Quebec environmental agency says shale gas exploration not worth the risk

A report from Quebec's environmental agency says there are too many potential negative consequences to the environment and to society from extracting natural gas from shale rock deposits along the St. Lawrence River.

Agency concludes there are too many potential negative consequences to go forward with exploration.

A new Quebec report says shale gas could pose harm to the environment. A Talisman Energy worker is seen here walking from a shale gas drilling rig in Saint-Edouard-de-Lotbiniere, Que. (Jacques Boissinot/The Canadian Press)

Quebec's environmental review board says shale gas exploration in the province is not worth the risk.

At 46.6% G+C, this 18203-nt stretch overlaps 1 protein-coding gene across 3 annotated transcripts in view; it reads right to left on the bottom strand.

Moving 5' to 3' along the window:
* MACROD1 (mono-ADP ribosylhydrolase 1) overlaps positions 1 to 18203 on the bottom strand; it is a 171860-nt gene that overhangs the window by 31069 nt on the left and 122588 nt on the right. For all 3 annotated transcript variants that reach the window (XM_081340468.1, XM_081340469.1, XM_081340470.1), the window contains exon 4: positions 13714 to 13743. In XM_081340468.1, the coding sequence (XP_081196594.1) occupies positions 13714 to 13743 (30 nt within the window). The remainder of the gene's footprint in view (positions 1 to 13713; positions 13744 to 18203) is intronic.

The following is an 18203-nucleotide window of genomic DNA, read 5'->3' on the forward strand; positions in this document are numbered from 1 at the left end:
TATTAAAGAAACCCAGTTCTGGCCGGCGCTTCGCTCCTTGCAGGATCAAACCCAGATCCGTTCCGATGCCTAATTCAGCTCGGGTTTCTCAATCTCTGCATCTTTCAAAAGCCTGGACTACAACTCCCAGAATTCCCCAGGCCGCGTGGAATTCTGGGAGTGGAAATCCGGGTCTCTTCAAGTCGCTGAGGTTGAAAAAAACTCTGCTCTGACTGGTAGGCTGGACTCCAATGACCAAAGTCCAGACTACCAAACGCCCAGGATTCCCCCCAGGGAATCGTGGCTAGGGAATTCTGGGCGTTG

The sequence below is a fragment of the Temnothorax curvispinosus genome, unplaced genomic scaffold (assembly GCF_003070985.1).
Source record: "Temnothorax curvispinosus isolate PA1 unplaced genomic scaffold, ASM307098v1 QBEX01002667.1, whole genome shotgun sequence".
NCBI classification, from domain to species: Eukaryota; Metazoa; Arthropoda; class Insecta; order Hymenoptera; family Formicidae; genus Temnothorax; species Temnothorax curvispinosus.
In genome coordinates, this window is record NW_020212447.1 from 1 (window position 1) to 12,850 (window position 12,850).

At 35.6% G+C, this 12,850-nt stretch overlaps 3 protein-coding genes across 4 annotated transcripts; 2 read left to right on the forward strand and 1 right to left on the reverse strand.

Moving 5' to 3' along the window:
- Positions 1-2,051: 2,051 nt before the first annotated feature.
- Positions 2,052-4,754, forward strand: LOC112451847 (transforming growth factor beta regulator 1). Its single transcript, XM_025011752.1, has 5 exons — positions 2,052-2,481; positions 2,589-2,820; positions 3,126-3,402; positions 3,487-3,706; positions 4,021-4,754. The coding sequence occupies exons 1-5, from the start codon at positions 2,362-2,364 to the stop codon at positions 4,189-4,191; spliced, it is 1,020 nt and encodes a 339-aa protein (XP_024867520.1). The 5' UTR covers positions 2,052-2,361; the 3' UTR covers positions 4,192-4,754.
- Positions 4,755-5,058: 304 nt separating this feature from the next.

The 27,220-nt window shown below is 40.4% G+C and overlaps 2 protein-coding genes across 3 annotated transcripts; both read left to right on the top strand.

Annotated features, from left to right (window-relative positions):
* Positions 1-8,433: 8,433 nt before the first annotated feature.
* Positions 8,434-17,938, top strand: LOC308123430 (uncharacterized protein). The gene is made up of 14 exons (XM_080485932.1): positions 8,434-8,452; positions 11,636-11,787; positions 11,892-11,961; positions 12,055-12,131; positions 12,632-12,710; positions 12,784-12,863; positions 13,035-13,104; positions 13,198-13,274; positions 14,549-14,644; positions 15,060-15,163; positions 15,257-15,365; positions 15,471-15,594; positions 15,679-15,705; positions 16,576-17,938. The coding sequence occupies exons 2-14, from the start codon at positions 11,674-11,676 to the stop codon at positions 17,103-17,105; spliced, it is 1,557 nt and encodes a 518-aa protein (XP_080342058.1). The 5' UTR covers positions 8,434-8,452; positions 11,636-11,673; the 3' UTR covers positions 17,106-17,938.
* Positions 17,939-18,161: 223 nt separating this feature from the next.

The agency report concludes there are too many potential negative consequences to the environment and to society from extracting natural gas from shale rock deposits along the St. Lawrence River.

The report cites risks to air and water quality, potential increases in noise and light pollution and says the deposits in the province are located in densely populated areas along the river.

In 2011, the Quebec government issued a moratorium on exploring for natural gas in the province until it finished an environmental assessment, which included the report published today.

The federal government said there are up to 300 trillion cubic feet of natural gas in shale deposits in Quebec and that before the moratorium, 31 exploration wells had been drilled between Montreal and Quebec City.
   

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